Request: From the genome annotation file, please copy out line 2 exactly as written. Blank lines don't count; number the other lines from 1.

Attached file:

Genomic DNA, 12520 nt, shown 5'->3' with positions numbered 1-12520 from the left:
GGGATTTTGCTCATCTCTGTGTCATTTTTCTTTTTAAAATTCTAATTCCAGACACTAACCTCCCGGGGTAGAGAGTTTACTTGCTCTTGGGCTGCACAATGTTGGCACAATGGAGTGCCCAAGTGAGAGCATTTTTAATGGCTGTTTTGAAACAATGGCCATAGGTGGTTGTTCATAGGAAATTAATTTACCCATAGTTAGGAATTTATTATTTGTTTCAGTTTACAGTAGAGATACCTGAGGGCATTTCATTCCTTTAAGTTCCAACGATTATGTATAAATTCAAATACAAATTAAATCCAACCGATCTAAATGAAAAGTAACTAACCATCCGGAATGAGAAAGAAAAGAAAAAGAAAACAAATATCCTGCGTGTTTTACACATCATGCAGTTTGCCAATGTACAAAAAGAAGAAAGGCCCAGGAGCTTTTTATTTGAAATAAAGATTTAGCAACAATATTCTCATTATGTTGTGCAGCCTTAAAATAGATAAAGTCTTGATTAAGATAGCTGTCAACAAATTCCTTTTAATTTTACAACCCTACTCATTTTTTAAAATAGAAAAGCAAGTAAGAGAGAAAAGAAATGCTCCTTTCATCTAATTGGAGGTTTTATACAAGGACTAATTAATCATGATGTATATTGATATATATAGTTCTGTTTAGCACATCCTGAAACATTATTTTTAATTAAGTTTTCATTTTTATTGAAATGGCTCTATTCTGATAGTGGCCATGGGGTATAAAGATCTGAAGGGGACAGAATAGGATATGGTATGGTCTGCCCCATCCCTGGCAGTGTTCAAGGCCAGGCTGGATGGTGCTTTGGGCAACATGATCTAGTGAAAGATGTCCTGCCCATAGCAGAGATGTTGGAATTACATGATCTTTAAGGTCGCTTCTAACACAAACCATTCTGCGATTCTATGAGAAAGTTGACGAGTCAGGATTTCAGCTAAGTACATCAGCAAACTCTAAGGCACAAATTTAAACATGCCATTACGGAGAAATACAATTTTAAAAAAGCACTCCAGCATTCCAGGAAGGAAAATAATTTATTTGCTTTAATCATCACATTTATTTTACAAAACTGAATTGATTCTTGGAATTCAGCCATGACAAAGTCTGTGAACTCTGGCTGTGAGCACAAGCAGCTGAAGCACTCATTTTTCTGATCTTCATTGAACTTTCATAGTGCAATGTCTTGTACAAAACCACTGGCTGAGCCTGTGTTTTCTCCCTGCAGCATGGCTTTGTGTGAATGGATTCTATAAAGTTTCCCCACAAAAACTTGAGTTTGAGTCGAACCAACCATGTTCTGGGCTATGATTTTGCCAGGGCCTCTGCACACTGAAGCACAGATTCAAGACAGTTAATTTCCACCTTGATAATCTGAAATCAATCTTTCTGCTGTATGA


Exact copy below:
GGGATTTTGCTCATCTCTGTGTCATTTTTCTTTTTAAAATTCTAATTCCAGACACTAACCTCCCGGGGTAGAGAGTTTACTTGCTCTTGGGCTGCACAATGTTGGCACAATGGAGTGCCCAAGTGAGAGCATTTTTAATGGCTGTTTTGAAACAATGGCCATAGGTGGTTGTTCATAGGAAATTAATTTACCCATAGTTAGGAATTTATTATTTGTTTCAGTTTACAGTAGAGATACCTGAGGGCATTTCATTCCTTTAAGTTCCAACGATTATGTATAAATTCAAATACAAATTAAATCCAACCGATCTAAATGAAAAGTAACTAACCATCCGGAATGAGAAAGAAAAGAAAAAGAAAACAAATATCCTGCGTGTTTTACACATCATGCAGTTTGCCAATGTACAAAAAGAAGAAAGGCCCAGGAGCTTTTTATTTGAAATAAAGATTTAGCAACAATATTCTCATTATGTTGTGCAGCCTTAAAATAGATAAAGTCTTGATTAAGATAGCTGTCAACAAATTCCTTTTAATTTTACAACCCTACTCATTTTTTAAAATAGAAAAGCAAGTAAGAGAGAAAAGAAATGCTCCTTTCATCTAATTGGAGGTTTTATACAAGGACTAATTAATCATGATGTATATTGATATATATAGTTCTGTTTAGCACATCCTGAAACATTATTTTTAATTAAGTTTTCATTTTTATTGAAATGGCTCTATTCTGATAGTGGCCATGGGGTATAAAGATCTGAAGGGGACAGAATAGGATATGGTATGGTCTGCCCCATCCCTGGCAGTGTTCAAGGCCAGGCTGGATGGTGCTTTGGGCAACATGATCTAGTGAAAGATGTCCTGCCCATAGCAGAGATGTTGGAATTACATGATCTTTAAGGTCGCTTCTAACACAAACCATTCTGCGATTCTATGAGAAAGTTGACGAGTCAGGATTTCAGCTAAGTACATCAGCAAACTCTAAGGCACAAATTTAAACATGCCATTACGGAGAAATACAATTTTAAAAAAGCACTCCAGCATTCCAGGAAGGAAAATAATTTATTTGCTTTAATCATCACATTTATTTTACAAAACTGAATTGATTCTTGGAATTCAGCCATGACAAAGTCTGTGAACTCTGGCTGTGAGCACAAGCAGCTGAAGCACTCATTTTTCTGATCTTCATTGAACTTTCATAGTGCAATGTCTTGTACAAAACCACTGGCTGAGCCTGTGTTTTCTCCCTGCAGCATGGCTTTGTGTGAATGGATTCTATAAAGTTTCCCCACAAAAACTTGAGTTTGAGTCGAACCAACCATGTTCTGGGCTATGATTTTGCCAGGGCCTCTGCACACTGAAGCACAGATTCAAGACAGTTAATTTCCACCTTGATAATCTGAAATCAATCTTTCTGCTGTATGA